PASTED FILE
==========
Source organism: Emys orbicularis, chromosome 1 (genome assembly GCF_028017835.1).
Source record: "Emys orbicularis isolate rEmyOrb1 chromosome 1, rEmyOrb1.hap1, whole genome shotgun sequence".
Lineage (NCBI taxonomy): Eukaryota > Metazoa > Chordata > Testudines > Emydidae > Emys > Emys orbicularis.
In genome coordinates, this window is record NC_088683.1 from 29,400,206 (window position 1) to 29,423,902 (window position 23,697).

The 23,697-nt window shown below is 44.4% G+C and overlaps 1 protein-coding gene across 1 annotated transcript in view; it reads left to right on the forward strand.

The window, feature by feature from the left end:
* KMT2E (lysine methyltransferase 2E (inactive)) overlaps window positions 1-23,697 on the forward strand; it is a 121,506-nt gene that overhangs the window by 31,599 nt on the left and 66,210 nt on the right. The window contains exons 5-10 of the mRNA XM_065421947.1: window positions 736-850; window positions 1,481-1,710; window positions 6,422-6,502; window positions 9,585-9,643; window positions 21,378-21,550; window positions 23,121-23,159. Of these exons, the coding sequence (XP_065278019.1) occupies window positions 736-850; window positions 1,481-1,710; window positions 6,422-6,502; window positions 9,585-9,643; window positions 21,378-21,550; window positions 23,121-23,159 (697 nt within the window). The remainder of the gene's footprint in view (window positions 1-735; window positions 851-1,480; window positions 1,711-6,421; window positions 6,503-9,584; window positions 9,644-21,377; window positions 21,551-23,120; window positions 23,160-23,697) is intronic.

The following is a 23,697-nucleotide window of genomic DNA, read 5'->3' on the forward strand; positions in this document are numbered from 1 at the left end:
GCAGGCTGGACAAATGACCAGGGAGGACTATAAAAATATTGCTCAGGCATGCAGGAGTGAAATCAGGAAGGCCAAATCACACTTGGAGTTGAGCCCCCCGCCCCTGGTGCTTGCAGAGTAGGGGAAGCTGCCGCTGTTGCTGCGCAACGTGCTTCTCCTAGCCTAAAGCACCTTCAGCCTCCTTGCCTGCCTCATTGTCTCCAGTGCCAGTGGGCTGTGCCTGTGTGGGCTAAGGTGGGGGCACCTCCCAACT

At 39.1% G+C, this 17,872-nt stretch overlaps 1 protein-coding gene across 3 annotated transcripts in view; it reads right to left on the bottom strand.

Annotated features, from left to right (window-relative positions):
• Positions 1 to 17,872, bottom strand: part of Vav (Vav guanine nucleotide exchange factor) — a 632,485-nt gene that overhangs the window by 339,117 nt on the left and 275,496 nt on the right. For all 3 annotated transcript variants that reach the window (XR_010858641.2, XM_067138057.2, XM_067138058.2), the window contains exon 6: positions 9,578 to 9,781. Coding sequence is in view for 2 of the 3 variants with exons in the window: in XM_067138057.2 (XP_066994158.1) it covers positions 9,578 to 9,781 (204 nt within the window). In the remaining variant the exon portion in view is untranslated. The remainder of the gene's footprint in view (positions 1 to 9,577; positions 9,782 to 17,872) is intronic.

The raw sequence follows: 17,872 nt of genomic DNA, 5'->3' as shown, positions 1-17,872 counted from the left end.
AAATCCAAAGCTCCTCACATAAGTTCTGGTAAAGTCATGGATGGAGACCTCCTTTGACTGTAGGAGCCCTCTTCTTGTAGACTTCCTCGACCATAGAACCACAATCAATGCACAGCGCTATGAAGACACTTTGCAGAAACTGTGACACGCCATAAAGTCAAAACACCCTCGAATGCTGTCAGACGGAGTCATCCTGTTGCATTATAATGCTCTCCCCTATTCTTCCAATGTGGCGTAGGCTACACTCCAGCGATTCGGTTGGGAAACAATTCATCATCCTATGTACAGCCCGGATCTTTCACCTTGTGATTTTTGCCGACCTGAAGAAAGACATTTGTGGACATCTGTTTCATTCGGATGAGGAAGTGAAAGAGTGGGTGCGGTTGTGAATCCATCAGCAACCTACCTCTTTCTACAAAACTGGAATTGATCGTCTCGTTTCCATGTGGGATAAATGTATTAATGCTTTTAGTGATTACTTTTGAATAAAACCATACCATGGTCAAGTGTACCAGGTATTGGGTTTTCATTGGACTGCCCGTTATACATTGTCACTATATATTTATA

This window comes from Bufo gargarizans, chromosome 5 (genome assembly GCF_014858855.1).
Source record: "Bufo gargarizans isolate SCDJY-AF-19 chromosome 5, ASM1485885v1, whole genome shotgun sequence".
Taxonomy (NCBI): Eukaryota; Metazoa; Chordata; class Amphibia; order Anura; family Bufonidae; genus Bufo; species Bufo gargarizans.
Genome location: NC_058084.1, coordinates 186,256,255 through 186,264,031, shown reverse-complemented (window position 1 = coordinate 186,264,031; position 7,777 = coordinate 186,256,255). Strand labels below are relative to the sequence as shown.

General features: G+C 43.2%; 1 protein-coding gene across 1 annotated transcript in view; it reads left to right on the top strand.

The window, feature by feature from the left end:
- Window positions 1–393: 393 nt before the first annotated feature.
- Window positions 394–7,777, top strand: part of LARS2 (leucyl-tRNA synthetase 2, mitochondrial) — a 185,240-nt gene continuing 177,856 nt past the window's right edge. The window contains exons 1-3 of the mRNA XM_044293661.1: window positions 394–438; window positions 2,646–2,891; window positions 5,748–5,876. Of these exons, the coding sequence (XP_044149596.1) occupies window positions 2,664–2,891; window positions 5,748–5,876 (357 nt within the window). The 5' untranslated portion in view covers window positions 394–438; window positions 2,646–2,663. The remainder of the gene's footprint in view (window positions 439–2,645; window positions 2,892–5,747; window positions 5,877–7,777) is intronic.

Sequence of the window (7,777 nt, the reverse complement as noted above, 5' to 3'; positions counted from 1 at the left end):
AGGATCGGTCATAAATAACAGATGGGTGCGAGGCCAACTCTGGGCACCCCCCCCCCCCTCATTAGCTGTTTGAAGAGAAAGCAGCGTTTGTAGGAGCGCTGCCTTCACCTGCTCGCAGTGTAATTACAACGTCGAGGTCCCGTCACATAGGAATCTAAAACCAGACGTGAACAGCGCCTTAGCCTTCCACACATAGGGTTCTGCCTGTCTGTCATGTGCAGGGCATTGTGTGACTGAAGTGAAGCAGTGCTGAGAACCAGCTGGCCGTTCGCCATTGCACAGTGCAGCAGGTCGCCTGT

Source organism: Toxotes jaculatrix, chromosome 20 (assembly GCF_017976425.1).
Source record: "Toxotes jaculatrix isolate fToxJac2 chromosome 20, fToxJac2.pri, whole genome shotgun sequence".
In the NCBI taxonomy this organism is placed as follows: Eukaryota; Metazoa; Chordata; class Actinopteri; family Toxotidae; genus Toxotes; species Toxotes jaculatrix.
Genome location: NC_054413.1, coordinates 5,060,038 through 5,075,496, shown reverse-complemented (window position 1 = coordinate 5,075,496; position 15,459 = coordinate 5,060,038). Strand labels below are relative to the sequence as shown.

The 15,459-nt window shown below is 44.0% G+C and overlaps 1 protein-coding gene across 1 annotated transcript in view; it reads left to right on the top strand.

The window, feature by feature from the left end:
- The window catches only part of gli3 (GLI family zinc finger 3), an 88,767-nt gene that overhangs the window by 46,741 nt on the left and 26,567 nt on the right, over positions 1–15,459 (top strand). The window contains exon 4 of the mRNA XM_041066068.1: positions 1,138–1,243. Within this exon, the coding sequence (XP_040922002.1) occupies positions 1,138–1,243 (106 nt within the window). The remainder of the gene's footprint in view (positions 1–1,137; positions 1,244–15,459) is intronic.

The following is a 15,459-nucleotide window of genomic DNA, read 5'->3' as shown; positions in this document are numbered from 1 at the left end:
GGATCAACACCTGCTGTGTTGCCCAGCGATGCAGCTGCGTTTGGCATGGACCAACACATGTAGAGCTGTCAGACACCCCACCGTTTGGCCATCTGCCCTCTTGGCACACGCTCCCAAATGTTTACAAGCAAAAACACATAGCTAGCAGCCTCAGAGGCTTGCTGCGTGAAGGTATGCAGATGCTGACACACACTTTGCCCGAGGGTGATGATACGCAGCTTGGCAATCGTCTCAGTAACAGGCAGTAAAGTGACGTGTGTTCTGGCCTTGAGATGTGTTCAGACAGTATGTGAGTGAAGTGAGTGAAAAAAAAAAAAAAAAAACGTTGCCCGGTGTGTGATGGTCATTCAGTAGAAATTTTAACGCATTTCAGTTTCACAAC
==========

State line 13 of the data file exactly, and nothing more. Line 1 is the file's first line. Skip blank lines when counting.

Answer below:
The raw sequence follows: 17,872 nt of genomic DNA, 5'->3' as shown, positions 1-17,872 counted from the left end.